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Felon Dispossession Laws in the Tenth Circuit:  Lyle Denniston wonders over at SCOTUSblog if "Heller [said] too much" when it declared a Second Amendment right to a handgun for self-defense.  His question comes after Tenth Circuit Judge Timothy M. Tymkovich expressed concern in a concurring opinion "that the dictum inhibits lower courts from exploring the contours of [District of Columbia v.] Heller and its application to firearms restrictions....I...wonder whether Second Amendment law would have been better served if the regulations Heller addressed in dicta had been left to later cases."  The dictum to which Judge Tymkovich is speaking is "...nothing in our opinion should be taken to cast doubt on longstanding prohibitions on the possession of firearms by felons[,]" a phrase specifically addressed in the Tenth Circuit case of U.S. v. McCane.  In the case, Markice Lavert McCane, challenged his conviction for violating the federal felon dispossession law by arguing, among other points, that the law was unconstitutional under the Heller decision.  Denniston reports that "feeling bound by Heller dictum," a three-judge panel rejected McCane's argument, and prompted Judge Tymkovich to write separately.  Judge Tymkovich's main complaint with the felon dictum in Heller "short-circuits at least some of the analysis and refinement that would otherwise take place in the lower courts."  Doug Berman has this post on Judge Tymkovich's concurrence at Sentencing Law and Policy. 

Originalism and Activism:
  Stuart Taylor Jr. comments on The Ninth Justice that the nomination of Judge Sotomayor to the Supreme Court has sparked debate among legal scholars over the extent to which "conservative justices are guilty of judicial activism."  This all began with a statement by Ramesh Ponnuru in a New York Times Op-ed.  According to Taylor, the statement "clashed with efforts by other conservatives to depict Sotomayor as a liberal activist and themselves as the champions of judicial restraint[.]"  In Taylor's view, conservative justices are not always the champions of judicial restraint, and Heller's discussion of the Second Amendment is a prime example.  The decision in Heller has been called an exercise in "faux originalism" by Judge Richard Posner of the Seventh Circuit, and causes Taylor to wonder "[w]hat justification is there for unelected, life-tenured justices to strike down democratic choices based on highly debatable interpretations of ambiguously worded, indeterminate constitutional provisions?"  Of course, the decision in Heller did not reach the level of the infamous, Roe v. Wade, a "made-up constitutional law that can be maintained only on the basis of respect for precedent," but Taylor still believes, in some cases, "it's fair" to brand conservative justices as activists.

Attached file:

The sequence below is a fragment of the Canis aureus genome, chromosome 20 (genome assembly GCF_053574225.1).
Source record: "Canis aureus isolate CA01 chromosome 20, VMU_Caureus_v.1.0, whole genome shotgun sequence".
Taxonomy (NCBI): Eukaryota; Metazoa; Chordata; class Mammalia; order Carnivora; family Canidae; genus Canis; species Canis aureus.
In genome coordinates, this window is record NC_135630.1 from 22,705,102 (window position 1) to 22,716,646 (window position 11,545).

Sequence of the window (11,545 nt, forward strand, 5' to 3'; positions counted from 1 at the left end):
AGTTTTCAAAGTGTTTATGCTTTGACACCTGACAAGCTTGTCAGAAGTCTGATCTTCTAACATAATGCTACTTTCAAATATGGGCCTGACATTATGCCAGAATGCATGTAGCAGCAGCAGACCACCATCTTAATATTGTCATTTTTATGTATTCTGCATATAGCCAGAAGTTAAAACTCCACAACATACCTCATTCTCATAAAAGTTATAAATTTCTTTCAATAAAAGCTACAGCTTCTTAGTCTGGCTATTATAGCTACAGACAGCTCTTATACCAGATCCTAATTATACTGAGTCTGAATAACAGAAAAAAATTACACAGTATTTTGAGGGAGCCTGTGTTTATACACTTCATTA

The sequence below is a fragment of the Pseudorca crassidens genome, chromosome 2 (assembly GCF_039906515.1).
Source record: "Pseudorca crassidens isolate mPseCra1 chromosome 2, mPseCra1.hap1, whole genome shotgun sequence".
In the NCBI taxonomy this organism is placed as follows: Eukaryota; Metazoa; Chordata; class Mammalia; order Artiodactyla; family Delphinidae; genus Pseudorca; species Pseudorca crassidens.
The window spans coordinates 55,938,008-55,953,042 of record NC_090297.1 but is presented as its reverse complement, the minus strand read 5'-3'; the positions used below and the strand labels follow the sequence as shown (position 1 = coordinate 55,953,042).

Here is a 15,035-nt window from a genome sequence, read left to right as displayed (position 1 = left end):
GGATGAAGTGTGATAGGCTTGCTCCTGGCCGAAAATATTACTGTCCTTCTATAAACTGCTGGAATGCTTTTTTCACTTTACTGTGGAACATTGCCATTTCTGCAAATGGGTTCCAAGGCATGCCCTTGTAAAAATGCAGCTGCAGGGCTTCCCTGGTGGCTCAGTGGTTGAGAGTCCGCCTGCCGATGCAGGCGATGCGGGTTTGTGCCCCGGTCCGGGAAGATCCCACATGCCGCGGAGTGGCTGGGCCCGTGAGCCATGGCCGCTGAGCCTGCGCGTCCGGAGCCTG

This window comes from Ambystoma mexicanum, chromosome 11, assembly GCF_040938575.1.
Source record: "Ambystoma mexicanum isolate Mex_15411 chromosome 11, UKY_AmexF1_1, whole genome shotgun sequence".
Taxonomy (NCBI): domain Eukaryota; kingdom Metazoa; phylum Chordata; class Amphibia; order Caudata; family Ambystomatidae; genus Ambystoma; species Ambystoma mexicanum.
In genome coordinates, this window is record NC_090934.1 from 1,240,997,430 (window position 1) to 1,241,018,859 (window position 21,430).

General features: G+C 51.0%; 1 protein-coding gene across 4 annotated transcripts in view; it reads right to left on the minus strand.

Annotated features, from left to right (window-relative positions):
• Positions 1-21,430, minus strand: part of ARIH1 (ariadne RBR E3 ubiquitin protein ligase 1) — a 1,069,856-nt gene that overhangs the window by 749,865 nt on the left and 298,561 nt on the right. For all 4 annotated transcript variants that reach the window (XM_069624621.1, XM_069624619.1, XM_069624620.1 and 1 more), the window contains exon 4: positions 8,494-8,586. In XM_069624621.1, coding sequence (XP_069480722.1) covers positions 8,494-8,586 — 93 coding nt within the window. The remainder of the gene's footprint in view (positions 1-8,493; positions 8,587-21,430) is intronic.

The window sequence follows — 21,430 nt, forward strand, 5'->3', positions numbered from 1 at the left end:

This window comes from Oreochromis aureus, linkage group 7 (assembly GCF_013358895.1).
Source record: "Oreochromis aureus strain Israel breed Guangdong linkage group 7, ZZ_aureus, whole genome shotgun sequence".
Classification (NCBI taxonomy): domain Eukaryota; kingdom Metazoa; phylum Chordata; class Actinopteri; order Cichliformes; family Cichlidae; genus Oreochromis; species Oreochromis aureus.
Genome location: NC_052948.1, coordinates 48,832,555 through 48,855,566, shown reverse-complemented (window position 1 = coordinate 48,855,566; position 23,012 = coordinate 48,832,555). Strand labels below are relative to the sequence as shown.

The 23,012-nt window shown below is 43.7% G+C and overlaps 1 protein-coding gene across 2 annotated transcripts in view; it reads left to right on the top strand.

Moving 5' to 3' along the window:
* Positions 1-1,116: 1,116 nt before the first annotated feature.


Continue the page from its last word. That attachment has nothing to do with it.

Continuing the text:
Crime-facilitating Speech - Blogging About Undercover Officers:  At Volokh Conspiracy, Eugene Volokh links to a piece that describes how a Virginia woman has been arrested for blogging about the members of a local drug task force. She has been charged with harassment of a police officer.  The woman apparently posted one officer's home address, as well as photos of all members of the task force, and a photo of one officer getting into his unmarked car in front of his home.  The author of the post, Randy Balko, believes that "Photographing, writing about, and criticizing police officers, even by name, should of course be legal. But it's a tougher call when the officers in question work undercover."  Volokh believes this is a tough call and discusses the point in his post, and his article Crime-Facilitating Speech.  Volokh believes that such speech is dangerous, as it could help criminals kill police officers or conceal their crimes, but he also believes that the speech does have value for law-abiding citizens.  He thinks the same speech could help noncriminals realize their acquaintances aren't what they seem, and could help criminal defense lawyers defend their clients.  While this may be true, the fact that such speech could allow criminals to kill undercover officers and visit their homes, seems worthy justification for limiting what's posted on the web.  

1 Comment

Re: Criminalization of speech.

First of all, does the "harassment" statute give fair notice of the Virginia woman's conduct?

Second, while I am 100% sympathetic to the problem, I don't see how, consistent with the First Amendment, one can limit this.

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